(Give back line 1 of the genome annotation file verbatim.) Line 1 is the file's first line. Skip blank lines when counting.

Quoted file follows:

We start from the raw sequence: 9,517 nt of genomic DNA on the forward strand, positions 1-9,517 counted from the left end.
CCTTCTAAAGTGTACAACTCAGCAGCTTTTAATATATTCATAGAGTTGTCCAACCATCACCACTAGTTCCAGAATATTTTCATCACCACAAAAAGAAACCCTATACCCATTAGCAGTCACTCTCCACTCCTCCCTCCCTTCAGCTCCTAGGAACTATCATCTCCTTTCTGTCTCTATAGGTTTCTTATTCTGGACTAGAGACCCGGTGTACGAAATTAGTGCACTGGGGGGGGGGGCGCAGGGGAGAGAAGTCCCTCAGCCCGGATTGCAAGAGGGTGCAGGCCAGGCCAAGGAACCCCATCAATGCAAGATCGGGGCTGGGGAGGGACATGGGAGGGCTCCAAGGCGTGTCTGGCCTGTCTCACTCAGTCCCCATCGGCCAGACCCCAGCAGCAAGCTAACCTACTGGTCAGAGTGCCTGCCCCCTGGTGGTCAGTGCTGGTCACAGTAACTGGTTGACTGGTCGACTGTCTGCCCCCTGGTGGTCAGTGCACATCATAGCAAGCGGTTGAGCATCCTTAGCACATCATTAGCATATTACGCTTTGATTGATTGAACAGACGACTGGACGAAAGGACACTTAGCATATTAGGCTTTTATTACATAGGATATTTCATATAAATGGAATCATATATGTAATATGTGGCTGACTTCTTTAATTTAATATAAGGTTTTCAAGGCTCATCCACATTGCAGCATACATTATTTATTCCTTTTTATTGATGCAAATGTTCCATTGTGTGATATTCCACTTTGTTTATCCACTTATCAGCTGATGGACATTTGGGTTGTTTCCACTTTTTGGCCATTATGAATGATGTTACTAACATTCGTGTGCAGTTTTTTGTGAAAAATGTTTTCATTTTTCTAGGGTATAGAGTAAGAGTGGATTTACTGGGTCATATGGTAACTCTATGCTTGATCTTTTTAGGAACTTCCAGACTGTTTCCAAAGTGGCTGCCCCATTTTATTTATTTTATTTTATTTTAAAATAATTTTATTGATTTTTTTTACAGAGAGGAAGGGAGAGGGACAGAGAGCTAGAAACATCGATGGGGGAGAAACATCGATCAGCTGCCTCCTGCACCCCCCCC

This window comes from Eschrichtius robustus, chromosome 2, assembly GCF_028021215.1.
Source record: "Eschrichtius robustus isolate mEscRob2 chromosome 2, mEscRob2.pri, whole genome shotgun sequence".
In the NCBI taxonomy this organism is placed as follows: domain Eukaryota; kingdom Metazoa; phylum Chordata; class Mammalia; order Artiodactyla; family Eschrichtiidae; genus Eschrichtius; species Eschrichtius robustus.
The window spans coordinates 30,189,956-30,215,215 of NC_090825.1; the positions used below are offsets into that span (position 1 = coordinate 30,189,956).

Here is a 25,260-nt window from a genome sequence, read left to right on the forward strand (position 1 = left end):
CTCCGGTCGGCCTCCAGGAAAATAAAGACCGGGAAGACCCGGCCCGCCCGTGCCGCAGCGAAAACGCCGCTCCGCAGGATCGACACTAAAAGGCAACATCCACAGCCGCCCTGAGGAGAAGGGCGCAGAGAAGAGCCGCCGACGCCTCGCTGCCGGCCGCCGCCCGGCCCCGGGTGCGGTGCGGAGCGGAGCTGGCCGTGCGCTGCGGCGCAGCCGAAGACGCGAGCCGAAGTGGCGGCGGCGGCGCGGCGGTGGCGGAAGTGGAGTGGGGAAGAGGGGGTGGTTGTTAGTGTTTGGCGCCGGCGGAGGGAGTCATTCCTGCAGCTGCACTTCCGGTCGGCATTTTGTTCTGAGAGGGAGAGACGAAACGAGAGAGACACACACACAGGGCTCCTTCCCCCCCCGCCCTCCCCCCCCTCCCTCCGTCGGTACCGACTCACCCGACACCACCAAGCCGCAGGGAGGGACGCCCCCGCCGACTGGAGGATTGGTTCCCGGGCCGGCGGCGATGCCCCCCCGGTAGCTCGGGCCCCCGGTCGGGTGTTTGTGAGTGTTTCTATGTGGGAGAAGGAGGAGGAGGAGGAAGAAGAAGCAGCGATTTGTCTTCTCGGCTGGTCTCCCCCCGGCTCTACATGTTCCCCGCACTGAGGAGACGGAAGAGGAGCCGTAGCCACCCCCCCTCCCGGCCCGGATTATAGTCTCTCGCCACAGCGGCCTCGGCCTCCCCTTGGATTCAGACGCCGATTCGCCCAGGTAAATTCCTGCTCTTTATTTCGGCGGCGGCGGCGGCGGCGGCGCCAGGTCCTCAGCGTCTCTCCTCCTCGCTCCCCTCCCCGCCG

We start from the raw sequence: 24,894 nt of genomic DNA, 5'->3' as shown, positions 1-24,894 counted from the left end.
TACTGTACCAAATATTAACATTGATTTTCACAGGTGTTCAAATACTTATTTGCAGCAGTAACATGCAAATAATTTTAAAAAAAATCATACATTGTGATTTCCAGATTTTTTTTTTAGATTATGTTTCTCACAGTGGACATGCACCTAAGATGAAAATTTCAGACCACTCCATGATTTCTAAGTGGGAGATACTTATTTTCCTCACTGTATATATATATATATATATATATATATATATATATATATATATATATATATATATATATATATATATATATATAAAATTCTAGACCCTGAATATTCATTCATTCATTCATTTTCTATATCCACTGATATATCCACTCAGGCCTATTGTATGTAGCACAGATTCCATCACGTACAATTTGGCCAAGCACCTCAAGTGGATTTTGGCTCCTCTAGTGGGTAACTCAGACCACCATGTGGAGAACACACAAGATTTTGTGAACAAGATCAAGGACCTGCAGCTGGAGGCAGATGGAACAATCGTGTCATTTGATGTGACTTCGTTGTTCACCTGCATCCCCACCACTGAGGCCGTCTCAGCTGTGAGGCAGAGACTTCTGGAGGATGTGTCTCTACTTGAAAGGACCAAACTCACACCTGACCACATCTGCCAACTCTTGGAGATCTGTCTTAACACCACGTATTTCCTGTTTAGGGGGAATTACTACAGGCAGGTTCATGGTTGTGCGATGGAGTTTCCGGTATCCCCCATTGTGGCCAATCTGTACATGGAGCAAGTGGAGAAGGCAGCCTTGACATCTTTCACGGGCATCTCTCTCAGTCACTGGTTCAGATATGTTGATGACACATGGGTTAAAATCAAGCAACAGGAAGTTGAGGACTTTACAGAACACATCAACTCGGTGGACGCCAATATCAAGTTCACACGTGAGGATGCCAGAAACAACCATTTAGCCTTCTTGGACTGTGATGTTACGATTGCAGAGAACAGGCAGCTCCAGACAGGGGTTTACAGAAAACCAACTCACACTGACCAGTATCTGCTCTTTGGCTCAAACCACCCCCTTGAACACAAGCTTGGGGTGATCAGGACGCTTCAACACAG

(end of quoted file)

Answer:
We start from the raw sequence: 9,517 nt of genomic DNA on the forward strand, positions 1-9,517 counted from the left end.